Moving from a one-month ahead to just 24-hours in advance booking system can reduce the number of patients who do not keep appointments by more than half, a study in the British Journal of General Practice has found.
NHS England estimates that there are 7.2 million missed general practice appointments annually, at a cost of £216 million.
Practice X was one of 32 practices to participate in a programme to reduce the number of Did Not Attends (DNAs). While the majority of practices undertook work to modify patient behaviour – such as publicising the number of appointments lost to DNAs, sending SMS reminders, or introducing a hotline or text cancellation service – Practice X looked instead at its own appointment system.
It found that >70% of DNAs occurred when the gap between the booking and the appointment was longer than 2 days. The practice tested reducing the advance booking period from 28 days to 1 working day, but recognising that some patients, such as carers, might be disadvantaged these patients were identified and exempted from the policy.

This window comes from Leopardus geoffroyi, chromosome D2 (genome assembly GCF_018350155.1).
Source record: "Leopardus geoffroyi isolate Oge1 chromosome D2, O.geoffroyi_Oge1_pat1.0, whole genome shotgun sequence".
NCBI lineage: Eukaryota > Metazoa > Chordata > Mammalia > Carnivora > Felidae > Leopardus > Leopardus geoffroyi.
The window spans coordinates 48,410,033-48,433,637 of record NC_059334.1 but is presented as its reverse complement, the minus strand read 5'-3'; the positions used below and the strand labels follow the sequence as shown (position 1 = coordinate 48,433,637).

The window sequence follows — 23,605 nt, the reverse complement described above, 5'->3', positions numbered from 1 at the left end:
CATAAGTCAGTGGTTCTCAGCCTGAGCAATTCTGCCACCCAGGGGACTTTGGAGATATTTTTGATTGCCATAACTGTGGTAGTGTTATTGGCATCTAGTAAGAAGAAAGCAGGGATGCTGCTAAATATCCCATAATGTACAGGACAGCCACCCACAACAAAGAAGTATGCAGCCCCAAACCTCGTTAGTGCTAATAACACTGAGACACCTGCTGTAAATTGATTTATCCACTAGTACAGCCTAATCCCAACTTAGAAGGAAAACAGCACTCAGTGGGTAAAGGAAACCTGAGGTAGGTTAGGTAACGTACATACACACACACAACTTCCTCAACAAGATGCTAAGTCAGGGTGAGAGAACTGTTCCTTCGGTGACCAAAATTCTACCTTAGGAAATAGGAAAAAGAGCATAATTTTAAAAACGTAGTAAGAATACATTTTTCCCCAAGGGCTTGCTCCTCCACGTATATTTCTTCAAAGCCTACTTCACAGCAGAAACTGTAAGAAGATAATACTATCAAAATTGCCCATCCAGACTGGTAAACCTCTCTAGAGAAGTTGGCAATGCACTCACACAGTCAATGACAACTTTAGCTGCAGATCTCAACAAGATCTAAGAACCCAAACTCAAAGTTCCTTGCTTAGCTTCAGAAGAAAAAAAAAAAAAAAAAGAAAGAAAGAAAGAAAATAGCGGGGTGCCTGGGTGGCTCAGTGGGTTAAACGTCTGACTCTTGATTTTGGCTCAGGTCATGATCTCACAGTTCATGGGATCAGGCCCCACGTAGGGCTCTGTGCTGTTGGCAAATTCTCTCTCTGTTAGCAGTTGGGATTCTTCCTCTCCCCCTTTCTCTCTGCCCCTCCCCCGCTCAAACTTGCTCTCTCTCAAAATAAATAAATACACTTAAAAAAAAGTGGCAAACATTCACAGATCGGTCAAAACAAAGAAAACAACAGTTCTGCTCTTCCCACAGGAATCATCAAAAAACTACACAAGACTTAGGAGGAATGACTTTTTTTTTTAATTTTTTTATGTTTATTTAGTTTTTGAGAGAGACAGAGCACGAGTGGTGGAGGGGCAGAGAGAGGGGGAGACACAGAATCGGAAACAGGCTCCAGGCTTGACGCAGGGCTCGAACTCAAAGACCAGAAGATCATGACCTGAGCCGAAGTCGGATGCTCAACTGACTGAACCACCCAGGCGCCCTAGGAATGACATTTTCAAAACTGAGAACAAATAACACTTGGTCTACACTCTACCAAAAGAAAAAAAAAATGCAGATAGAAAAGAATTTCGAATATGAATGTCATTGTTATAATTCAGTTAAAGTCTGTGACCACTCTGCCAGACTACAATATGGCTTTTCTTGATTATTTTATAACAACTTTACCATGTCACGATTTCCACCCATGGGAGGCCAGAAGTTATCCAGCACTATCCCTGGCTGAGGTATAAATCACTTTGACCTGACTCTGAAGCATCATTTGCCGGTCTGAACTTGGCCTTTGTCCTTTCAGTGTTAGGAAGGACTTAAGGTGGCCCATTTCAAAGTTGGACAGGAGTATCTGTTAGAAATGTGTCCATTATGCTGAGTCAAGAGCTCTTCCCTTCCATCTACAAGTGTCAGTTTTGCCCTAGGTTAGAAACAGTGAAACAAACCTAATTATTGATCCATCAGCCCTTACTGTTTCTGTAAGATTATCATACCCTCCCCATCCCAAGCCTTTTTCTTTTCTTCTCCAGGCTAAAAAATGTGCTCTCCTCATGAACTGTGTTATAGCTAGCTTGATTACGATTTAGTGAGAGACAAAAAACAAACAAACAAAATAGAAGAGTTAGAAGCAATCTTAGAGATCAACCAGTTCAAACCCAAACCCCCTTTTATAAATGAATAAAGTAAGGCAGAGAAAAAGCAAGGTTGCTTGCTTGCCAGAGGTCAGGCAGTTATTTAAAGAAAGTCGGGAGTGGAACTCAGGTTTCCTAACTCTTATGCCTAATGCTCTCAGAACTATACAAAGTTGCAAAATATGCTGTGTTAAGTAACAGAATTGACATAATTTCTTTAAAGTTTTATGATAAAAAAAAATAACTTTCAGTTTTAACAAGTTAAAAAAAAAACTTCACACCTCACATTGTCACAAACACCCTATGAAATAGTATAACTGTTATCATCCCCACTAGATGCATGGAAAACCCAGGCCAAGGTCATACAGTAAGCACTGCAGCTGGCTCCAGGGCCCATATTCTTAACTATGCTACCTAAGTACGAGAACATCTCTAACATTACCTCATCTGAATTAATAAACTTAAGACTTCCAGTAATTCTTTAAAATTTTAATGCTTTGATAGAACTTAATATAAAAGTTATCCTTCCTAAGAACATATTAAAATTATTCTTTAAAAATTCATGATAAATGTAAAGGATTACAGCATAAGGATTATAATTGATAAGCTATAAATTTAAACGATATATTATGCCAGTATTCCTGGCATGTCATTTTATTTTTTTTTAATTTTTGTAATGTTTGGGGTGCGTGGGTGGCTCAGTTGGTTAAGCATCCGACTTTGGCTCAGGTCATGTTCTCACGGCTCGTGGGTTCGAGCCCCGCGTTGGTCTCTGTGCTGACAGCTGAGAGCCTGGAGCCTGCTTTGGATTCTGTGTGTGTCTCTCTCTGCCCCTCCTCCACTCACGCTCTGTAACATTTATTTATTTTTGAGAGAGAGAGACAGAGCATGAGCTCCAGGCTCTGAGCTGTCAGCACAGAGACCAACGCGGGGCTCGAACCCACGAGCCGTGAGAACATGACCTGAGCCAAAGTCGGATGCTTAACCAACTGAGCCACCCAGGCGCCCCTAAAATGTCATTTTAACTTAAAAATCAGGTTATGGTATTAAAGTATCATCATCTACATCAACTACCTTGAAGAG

Following the change, DNAs fell rapidly from 9.5% to 3–4%.
For the other practices in the study, practice DNA rates ranged from 2.1–12.2% (mean 7.0%) and this reduced to 5.2% after 24 months. Baseline data for all practices showed a positive association between the DNA rate and the length of time between booking the appointment and the appointment date. Booking beyond 2 days in advance accounted for 75% of DNAs.
The authors concluded that trying to change patients’ behaviours without changing appointment systems had only a modest effect, but changing the system could make a significant difference to the numbers of patients who don’t turn up. ‘To meaningfully reduce non-attenders, it is the appointment system itself that needs to be altered, not just the behaviour of its users,’ they said.
Margham T, et al. Br J Gen Pract 2020; DOI: https://doi.org/10.3399/bjgp20X713909